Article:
J Bone Joint Infect 2016; 1:59-64. doi:10.7150/jbji.17586
Calcium-Based, Antibiotic-Loaded Bone Substitute as an Implant Coating: A Pilot Clinical Study
1. Department of Reconstructive Surgery of Osteo-articular Infections C.R.I.O. Unit, I.R.C.C.S. Galeazzi Orthopaedic Institute, Milano, Italy
2. Department of Trauma and Orthopaedics, University College London Hospitals, London, UK
3. Laboratory of Clinical Chemistry and Microbiology, I.R.C.C.S. Galeazzi Orthopaedic Institute, Milan, Italy
Logoluso N, Drago L, Gallazzi E, George D, Morelli I, Romanò C. Calcium-Based, Antibiotic-Loaded Bone Substitute as an Implant Coating: A Pilot Clinical Study. J Bone Joint Infect 2016; 1:59-64. doi:10.7150/jbji.17586. Available from http://www.jbji.net/v01p0059.htm
Background: Implant-related infections remain a major complication after orthopaedic surgery. Antibacterial coating of implants may prevent bacterial adhesion and biofilm formation. However, in spite of extensive preclinical research in the field, antibacterial coatings to protect orthopaedic implants in the clinical setting remain particularly few. The aim of the present study is to evaluate the safety of a calcium-based, antibiotic-loaded bone substitute as an antibacterial coating of cementless joint prosthesis.
Methods: From March 2013 to August 2015, 20 consecutive patients scheduled for cementless or hybrid two-stage revision surgery for peri-prosthetic joint infection were included in this prospective, observational, pilot study. Cerament G or Cerament V, a gentamicin or vancomycin-loaded calcium-based resorbable bone substitute (60% calcium sulphate, 40% hydroxyapatite), was applied at surgery on the stem surface of hip (n=7) or knee (n=13) revision prosthesis. After surgery, all patients underwent clinical (HHS or KSS and SF-12 score), laboratory and radiographic evaluation at 3, 6 and 12 months and yearly thereafter.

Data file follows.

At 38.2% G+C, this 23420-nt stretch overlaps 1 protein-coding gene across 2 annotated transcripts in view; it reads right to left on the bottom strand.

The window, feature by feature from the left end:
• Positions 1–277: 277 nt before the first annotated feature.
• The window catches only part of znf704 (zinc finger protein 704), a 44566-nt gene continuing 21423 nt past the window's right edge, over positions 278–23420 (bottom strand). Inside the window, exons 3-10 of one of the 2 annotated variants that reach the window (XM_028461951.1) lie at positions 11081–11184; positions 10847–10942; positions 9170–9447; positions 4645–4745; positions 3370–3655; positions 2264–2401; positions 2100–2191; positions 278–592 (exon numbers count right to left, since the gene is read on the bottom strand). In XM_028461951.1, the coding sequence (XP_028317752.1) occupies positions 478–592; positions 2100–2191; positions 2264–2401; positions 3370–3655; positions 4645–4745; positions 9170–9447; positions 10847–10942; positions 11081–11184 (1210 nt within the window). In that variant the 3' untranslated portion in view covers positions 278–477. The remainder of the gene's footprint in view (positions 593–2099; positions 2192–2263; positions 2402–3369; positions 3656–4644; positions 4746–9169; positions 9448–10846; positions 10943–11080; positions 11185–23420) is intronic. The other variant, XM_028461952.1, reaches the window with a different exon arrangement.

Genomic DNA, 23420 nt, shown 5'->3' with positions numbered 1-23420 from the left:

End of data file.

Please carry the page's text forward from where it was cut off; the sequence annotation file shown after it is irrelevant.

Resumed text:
Results: At a minimum of 12 months follow-up, 19/20 (95%) patients showed no recurrence of infection and no signs of radiographic loosening of the stem. No adverse events were associated with the use of Cerament G or V.
Conclusions: This is the first pilot clinical study on the short-term safety of using a calcium-based, gentamicin or vancomycin-loaded bone substitute as a surface coating on cementless prosthetic implants. If confirmed by larger studies and at longer follow-ups, these findings may open a new prospective to protect intra-operatively orthopedic implants from bacterial adhesion, through the use of resorbable, osteoconductive, antibiotic carriers.
Keywords: Peri-prosthetic infection, Coating, Calcium sulphate, Hydroxyapatite.
Periprosthetic joint infection (PJI) remains one of the most feared complications after orthopaedic surgery . Factors that are associated with an increased risk of post-surgical infection include the presence of an implanted biomaterial , while host's related factors, such as diabetes, renal failure, peripheral vasculopathy and smoking, may raise the risk by more than 20 times, compared to the general population, in spite of current antibiotic prophylaxis .
The ability of microorganisms to adhere to the implant and to immediately produce a protective biofilm layer is currently considered one of the main reasons why the treatment of implant-related infection remains particularly challenging [4, 5, 6]. As a result, any strategy aimed at protecting the implant at the time of surgery, to prevent bacterial adhesion and biofilm formation on the implant surface, can be extremely helpful in reducing PJIs, especially in high risk patients [7-9].